Thanks to a little time off and a trip across a few states, I was able to finish it.
I will not cover the book in-depth, but I wanted to present what I thought was interesting, or my "ah-ha" moment's I reached.
JS was built on good ideas and bad ideas, which I'll get to a little later. The good ideas, according to DC, are:
This is exactly why I love JS. I came from a background of PHP, C, and C++ where these weren't features except for functions,but they aren't first-class citizens, and the loosely typed nature of PHP.
I have always heard the term "immutable" and have never really found a definition that I could wrap my head around, or I just didn't try to (silly me).After this book and a little more digging it finally makes sense. Once an object, variable, etc. is made, memory is allocated for it. If you try to change it,the initial allocation is not altered; a new memory allocation is made even if you don't plan on using your initial creation. The garbage collector will cleanit up for you.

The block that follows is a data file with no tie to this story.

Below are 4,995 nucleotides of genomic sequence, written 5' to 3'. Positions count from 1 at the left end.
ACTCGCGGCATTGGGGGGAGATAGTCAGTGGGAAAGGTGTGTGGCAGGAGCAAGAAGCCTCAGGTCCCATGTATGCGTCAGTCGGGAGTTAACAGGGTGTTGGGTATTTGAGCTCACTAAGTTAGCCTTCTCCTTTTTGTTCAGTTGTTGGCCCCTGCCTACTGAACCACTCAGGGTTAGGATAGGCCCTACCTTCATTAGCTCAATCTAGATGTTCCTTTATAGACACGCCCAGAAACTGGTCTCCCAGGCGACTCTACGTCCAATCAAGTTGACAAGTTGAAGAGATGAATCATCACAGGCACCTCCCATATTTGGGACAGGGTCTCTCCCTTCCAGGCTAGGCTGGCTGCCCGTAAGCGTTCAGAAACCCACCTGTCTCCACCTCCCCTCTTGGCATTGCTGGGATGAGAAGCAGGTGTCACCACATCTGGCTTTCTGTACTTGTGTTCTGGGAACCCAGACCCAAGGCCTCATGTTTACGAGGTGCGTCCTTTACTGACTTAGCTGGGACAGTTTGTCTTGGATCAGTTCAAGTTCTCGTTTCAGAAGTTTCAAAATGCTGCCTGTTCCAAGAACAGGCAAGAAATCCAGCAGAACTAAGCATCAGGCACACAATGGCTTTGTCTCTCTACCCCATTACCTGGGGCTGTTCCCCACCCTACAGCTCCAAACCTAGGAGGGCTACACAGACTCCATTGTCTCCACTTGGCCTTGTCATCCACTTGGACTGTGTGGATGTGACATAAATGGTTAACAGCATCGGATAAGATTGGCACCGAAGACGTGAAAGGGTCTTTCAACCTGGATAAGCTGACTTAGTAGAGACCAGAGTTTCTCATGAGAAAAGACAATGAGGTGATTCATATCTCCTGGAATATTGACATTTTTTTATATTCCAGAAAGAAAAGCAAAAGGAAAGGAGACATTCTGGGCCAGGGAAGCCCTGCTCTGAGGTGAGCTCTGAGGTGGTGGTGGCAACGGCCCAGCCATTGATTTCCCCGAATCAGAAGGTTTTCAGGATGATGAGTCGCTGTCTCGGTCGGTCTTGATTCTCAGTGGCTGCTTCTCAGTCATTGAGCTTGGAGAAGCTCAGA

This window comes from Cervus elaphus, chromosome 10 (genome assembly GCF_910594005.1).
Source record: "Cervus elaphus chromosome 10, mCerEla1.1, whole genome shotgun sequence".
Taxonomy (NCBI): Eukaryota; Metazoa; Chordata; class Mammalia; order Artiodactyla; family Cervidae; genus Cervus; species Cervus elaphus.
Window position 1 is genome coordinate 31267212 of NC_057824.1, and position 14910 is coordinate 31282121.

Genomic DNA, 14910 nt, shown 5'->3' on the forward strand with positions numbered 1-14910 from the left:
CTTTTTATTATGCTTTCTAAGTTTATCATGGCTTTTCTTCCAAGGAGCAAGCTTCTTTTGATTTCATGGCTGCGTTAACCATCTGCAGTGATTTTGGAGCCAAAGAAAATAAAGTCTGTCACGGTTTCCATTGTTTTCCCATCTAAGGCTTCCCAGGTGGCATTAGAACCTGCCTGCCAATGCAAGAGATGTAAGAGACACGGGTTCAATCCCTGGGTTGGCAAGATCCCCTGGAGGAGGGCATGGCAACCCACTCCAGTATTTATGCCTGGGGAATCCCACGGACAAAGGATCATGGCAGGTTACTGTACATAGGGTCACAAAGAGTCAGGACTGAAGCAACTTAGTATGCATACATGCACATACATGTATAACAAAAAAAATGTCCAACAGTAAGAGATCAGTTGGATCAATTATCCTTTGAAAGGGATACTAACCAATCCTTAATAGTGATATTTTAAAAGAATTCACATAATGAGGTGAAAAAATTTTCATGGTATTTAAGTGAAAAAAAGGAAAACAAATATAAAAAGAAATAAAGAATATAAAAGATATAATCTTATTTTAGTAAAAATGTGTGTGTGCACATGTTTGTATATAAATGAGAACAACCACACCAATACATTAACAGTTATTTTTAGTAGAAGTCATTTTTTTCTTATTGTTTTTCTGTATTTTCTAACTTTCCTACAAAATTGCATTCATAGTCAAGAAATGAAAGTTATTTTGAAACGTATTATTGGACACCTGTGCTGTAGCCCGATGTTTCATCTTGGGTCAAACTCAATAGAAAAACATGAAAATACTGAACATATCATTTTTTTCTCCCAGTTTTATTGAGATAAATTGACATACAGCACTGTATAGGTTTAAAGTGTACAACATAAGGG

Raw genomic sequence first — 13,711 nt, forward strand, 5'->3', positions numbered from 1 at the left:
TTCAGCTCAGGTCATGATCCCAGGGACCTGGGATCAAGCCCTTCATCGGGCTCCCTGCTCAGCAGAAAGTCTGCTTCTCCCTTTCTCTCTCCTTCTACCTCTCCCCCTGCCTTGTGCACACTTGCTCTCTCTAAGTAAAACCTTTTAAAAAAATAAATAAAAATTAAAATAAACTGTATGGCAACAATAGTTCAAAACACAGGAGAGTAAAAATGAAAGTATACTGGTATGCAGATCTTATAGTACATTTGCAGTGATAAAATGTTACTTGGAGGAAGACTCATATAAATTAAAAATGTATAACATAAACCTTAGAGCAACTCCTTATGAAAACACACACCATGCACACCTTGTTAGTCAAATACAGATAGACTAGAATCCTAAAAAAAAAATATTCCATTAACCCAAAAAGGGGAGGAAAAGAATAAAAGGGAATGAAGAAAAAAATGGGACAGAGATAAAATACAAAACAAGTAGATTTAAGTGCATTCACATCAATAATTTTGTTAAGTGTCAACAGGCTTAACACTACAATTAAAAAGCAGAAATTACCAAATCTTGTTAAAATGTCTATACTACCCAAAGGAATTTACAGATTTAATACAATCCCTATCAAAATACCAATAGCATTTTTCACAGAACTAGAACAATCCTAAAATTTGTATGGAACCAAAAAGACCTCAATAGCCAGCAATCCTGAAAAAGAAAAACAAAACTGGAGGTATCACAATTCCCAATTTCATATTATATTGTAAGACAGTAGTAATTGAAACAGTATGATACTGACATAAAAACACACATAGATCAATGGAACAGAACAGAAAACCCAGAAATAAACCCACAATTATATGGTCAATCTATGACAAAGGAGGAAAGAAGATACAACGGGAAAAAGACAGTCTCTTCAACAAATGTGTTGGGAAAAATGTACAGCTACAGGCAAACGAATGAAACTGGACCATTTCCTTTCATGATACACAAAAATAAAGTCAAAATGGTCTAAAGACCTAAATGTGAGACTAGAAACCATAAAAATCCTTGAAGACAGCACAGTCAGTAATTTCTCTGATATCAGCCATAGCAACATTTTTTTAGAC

I like how there are a set number of "falsy" values, or values that equate to false. You can test these out by running
Boolean( value ).These falsy values include:
Everything else will equate to true. Try it out.
Everything except Numbers, Strings, Booleans, Null, and Undefined are objects.
You might argue that Numbers and Strings are objects, but they aren't. What makes them look like objects is the fact that they have access to String.prototypeor Number.prototype (primitive wrappers). This allows them to behave like an object even if they weren't initialized using a constructor (i.e. new).
When running the
hasOwnProperty function on an object, it will not look at the prototype chain. I know I've ran into some issues because of this before. Good to know.
newis not recommended when constructing objects with functions. Why?
return= "return control to part of the program that invoked the function"
thisto the global object instead of the newly created object
deleteleaves a hole,
Nothing too much to say here other than it was cool to see how methods like
splice and others are implemented. Makes me think more about using them.
I'm not going to tell you. If you really want to know you should read the book.
Basically, they are some things that you already probably know you shouldn't be using. But if you are using them, be sure to use them sparingly.